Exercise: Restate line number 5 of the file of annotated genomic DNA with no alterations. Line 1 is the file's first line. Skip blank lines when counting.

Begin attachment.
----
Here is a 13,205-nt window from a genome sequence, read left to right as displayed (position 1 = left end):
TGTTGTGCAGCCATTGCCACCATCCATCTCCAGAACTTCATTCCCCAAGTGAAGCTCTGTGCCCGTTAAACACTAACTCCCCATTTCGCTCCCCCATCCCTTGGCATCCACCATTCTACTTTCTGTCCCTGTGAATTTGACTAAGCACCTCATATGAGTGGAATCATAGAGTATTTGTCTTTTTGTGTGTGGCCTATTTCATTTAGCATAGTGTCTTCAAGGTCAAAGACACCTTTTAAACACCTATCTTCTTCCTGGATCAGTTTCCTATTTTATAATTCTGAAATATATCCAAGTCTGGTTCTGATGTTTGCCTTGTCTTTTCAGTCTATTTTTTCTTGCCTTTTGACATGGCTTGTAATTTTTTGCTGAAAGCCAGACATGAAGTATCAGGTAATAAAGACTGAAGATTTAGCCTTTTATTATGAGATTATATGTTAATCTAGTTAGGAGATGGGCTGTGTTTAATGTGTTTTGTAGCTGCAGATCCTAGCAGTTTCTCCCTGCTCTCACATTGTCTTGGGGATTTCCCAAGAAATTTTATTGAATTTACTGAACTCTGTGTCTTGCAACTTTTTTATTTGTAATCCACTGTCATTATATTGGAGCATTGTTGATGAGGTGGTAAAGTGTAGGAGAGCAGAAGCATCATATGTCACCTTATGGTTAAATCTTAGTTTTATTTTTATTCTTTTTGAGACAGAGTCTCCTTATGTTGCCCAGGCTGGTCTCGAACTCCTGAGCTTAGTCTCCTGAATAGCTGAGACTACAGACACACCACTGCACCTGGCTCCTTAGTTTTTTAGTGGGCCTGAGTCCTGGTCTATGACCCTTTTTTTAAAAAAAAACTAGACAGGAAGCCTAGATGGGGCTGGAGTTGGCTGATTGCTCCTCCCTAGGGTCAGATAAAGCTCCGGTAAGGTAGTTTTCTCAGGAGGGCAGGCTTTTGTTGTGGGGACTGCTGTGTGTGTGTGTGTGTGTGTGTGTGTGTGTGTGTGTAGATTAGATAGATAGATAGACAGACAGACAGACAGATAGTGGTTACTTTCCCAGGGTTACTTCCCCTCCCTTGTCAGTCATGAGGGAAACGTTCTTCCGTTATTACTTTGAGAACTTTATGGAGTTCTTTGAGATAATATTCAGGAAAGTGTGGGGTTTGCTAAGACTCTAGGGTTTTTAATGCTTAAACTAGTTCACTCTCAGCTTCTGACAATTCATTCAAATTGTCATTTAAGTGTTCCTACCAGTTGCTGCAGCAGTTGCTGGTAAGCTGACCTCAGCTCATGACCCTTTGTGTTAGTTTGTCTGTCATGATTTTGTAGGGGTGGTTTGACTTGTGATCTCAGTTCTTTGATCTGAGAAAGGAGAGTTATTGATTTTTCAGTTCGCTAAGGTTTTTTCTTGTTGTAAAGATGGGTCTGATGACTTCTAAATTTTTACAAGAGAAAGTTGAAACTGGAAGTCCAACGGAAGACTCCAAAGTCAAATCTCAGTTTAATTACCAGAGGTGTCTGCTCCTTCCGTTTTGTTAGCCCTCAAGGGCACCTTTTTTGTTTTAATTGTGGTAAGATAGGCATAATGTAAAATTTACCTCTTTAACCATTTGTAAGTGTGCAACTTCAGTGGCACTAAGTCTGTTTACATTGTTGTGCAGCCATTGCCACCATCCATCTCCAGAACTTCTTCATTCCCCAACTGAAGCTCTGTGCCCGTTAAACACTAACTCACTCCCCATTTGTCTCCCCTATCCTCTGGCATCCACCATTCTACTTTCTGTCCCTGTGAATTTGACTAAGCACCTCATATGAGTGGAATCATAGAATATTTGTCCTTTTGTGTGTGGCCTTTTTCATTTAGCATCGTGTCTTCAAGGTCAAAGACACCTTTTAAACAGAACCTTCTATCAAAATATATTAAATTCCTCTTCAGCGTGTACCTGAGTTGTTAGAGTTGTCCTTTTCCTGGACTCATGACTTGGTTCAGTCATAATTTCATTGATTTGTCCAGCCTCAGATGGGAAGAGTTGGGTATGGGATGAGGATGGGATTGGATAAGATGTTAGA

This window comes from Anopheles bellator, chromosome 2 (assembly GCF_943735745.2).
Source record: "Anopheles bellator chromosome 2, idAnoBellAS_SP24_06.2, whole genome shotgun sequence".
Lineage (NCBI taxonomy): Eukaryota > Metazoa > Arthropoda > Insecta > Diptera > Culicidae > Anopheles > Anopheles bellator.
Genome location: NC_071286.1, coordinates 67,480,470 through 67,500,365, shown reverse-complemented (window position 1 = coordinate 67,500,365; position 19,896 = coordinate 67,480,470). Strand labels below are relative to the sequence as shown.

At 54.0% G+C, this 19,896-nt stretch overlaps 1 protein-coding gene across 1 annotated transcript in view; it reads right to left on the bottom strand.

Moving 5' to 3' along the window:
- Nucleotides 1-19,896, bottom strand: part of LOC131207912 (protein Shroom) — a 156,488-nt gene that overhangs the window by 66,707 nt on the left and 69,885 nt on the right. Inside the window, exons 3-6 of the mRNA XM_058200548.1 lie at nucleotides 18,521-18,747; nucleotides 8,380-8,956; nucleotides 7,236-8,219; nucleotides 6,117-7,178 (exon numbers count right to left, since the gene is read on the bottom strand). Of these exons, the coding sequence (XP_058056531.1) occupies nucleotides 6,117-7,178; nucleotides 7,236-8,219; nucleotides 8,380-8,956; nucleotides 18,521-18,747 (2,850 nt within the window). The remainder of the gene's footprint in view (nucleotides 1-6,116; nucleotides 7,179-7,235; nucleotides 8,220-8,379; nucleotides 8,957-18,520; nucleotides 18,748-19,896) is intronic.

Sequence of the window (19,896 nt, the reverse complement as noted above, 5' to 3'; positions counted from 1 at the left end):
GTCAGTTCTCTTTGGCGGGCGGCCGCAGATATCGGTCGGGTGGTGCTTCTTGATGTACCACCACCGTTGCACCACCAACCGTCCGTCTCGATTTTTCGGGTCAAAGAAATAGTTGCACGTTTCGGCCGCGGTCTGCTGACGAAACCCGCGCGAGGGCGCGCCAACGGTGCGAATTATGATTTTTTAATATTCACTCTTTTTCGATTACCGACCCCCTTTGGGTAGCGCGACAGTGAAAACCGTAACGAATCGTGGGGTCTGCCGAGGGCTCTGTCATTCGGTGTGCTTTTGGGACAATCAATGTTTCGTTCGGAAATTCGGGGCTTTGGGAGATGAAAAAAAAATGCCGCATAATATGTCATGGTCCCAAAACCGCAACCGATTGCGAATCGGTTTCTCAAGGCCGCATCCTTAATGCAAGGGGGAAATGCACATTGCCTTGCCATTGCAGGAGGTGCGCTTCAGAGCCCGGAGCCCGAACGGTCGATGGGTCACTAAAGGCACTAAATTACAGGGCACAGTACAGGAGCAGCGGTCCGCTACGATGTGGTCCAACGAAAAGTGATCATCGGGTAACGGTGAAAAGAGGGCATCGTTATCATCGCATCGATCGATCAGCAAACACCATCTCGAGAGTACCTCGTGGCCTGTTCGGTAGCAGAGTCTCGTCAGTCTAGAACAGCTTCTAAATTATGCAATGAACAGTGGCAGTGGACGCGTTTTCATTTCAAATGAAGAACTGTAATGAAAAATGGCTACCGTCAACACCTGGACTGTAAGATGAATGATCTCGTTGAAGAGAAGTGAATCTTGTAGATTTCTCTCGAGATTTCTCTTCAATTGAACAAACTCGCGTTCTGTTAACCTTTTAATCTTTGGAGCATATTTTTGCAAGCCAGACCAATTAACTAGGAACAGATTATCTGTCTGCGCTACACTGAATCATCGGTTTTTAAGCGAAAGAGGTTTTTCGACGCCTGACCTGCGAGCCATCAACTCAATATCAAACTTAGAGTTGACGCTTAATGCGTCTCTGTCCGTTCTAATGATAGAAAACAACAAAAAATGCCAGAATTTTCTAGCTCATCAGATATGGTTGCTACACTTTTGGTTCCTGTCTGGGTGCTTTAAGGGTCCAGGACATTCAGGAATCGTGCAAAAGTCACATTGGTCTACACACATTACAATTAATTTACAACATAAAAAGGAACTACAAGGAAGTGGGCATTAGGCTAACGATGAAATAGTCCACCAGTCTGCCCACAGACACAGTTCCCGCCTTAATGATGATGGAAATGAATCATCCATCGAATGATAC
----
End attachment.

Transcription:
Lineage (NCBI taxonomy): Eukaryota > Metazoa > Arthropoda > Insecta > Diptera > Culicidae > Anopheles > Anopheles bellator.